- Hardcover: 320 pages
- Publisher: Bloomsbury Publishing India Private Limited (2014)
- Language: English
- ISBN-10: 9382951512
- ISBN-13: 978-9382951513
- Product Dimensions: 29 x 20 x 3 cm
- Average Customer Review: 2 customer reviews
Amazon Bestsellers Rank:
#1,85,992 in Books (See Top 100 in Books)
- #47055 in Literature & Fiction (Books)
A God in Every Stone (Pakistan) Hardcover – 14 Mar 2014
MP3 CD, Audiobook, MP3 Audio, Unabridged
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About the Author
Kamila Shamsie is the writer of many bestselling novels, some of which have been nominated for the John Llewellyn Rhys prize. Her books include in The City By the Sea, Salt and Saffron, Kartography and Broken Verses and Burnt Shadows. Burnt Shadows won the Anisfield Wolf Book Award and has been translated in 26 languages. She has been honored with The Prime Ministers Award for Literature by Pakistan and The Guardian First Book Award. She writes a column for The Guardian.
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Most helpful customer reviews on Amazon.com
The ending of the book uses a real event when a large Muslim group joined Ghandi's non-violent campaign for independence and were massacred by the British. Our main characters--the older colonized brother who fought in WWI, a younger brother who learned archeology from an English woman, that woman on a return visit, and (new to us) a much younger Muslim girl used to seclusion--all learn, give, and interact in the chaotic streets: a masterful tying together of all our characters. A really brilliant and affecting book.
If you didn’t gather from that, I’m a fan. This has been on my TBR pile since March but I resisted starting it, both because I was being drawn into the new (to me) world of translated fiction and because when I hear that a book is a colonial-era tale about an English woman and a ‘native’ man, my expectations are that I’ve heard that story before. Which just goes to show how foolish it is to judge a book by our pre-conceived assumptions. We’ve heard every story before. What sets ‘A God in Every Stone’ apart is the depth of its characters and the nuances it brings to their loyalties and values. Plus, while it might be about a woman and a man, it isn’t a romance.
The book spans the time between July 1914, just before the outbreak of WWII, and April 1930, and tells the story of an English woman, Vivian Rose Spencer, an archeologist who travels to Peshawar in search of ancient Persian circlet which holds a special meaning for her; Qayyam Gul, a Pashtun soldier in the British army who returns home uncertain about his loyalties; and his younger brother, Najeeb, who is entranced by Vivian Rose’s stories of the Pashtun’s past.
Politically this is the time when India’s independence movement is on the rise, and change is on the horizon, both in England and in Peshawar, with the struggles, heartache and loss which inevitable accompany political upheaval. The strength of the characters in the book comes from their divided loyalties. Vivian Rose is a modern woman with a passion for archeology and an independent bent, but she is opposed to the suffragettes’ cause. Although she doesn’t share the worst of the colonial attitudes towards the Pashtun locals, she isn’t pro-independence, instead believing that the rule of Empire is necessary to modernize and ‘civilise’.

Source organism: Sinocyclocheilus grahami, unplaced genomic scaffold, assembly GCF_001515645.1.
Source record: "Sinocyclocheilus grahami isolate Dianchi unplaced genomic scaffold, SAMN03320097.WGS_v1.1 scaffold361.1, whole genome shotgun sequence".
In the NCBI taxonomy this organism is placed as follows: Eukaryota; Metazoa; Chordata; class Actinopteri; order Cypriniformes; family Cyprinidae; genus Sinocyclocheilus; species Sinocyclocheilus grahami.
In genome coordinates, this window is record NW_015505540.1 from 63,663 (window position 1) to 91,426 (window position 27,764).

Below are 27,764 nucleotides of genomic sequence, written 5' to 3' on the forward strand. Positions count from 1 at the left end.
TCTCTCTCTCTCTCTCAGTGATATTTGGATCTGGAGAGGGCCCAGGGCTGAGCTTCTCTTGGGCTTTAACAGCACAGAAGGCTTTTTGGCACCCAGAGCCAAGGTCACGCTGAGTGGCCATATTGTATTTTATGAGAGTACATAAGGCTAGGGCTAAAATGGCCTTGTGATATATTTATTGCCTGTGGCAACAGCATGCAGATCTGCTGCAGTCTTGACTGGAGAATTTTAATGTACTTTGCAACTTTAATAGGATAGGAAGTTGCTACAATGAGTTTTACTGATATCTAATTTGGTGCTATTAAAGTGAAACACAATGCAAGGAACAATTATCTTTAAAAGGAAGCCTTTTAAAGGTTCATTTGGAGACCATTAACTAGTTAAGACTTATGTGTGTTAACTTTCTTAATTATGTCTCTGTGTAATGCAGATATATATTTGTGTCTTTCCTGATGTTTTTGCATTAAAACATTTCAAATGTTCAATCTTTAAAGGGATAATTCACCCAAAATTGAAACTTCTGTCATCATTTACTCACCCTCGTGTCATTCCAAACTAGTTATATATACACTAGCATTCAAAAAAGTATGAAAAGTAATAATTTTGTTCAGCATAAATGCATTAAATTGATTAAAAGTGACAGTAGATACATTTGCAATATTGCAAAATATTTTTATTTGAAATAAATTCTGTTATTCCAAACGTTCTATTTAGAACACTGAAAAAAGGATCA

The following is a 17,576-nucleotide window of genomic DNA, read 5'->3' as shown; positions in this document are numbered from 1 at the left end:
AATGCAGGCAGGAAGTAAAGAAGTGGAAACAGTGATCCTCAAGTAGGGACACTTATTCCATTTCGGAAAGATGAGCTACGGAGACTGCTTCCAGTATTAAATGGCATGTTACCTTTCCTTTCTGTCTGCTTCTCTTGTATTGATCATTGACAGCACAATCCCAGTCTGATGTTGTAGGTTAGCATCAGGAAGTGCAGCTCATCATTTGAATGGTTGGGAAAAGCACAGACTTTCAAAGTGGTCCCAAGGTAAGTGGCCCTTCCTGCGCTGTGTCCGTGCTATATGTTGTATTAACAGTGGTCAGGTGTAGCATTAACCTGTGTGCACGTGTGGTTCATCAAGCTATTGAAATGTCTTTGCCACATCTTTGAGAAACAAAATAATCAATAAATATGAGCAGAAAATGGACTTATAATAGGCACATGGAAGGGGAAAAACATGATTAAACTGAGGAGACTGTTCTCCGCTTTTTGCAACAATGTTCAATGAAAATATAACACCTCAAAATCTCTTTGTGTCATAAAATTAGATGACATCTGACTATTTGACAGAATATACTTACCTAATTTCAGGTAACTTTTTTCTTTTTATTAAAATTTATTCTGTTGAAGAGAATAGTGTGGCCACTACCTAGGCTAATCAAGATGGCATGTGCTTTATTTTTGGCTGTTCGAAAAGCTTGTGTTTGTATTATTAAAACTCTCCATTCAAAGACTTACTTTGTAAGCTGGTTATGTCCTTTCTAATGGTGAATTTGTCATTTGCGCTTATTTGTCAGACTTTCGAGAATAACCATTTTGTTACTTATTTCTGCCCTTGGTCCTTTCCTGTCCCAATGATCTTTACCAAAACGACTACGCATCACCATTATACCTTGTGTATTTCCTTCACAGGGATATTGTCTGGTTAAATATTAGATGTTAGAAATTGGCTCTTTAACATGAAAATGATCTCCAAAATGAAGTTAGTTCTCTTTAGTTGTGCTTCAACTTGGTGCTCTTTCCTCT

“The rage she felt on behalf of the women of the Peshawar Valley as she sweltered beneath the voluminous burqa dispelled any ambivalence she might have started to feel about Indian demands for self-rule. All these Indians talking about political change when really what this country desperately needed was social change. Why should they be allowed independence when they only wanted it for half of the population?”
Vivian Rose is the most vividly drawn character, but Qayyam and Najeeb have their own internal struggles, and the directions the two brothers take – one towards peaceful resistance, the other drawn to archeology, work well to highlight the difficulties of both sides. Qayyam cannot trust the motives of the English, while Najeeb is enthralled by the glories of the past, and neither can fully understand the other’s positon.
“Of all the fantastic tales you’ve ever told, none is more fantastic than that of the kindly English who dig up our treasures because they want you to know your own history. Your museums are all part of their Civilising Mission, their White Man’s burden, their moral justification for what they have done here.”
At the heart of the story is the Peshawar valley, the beauty of the city and the mountains (‘oh everywhere, the mountains! Dark green, almost black, mountains; blue mountains; rose-coloured mountains; and away in the distance, snow-topped mountains’), and the culture of its people. Nothing is idolized or glorified, and we are left to make our own decisions. Oh, there are holes you can pick in places, but there are always holes you can pick in places. After a few months of reading which has been largely focused on style, it was a refreshing reminder than excellence can also come from great characters and a good plot. For myself, I can’t wait to read another Shamsie.
the second half of the book was not as good as the first half.
Shamsie has succeeded in both the first part of this book and in Home Fires to write a modern tragedy — an incredibly difficult thing to do. By adding the second part of the book, which takes place many years later she diffuses the tragic effect she achieved earlier.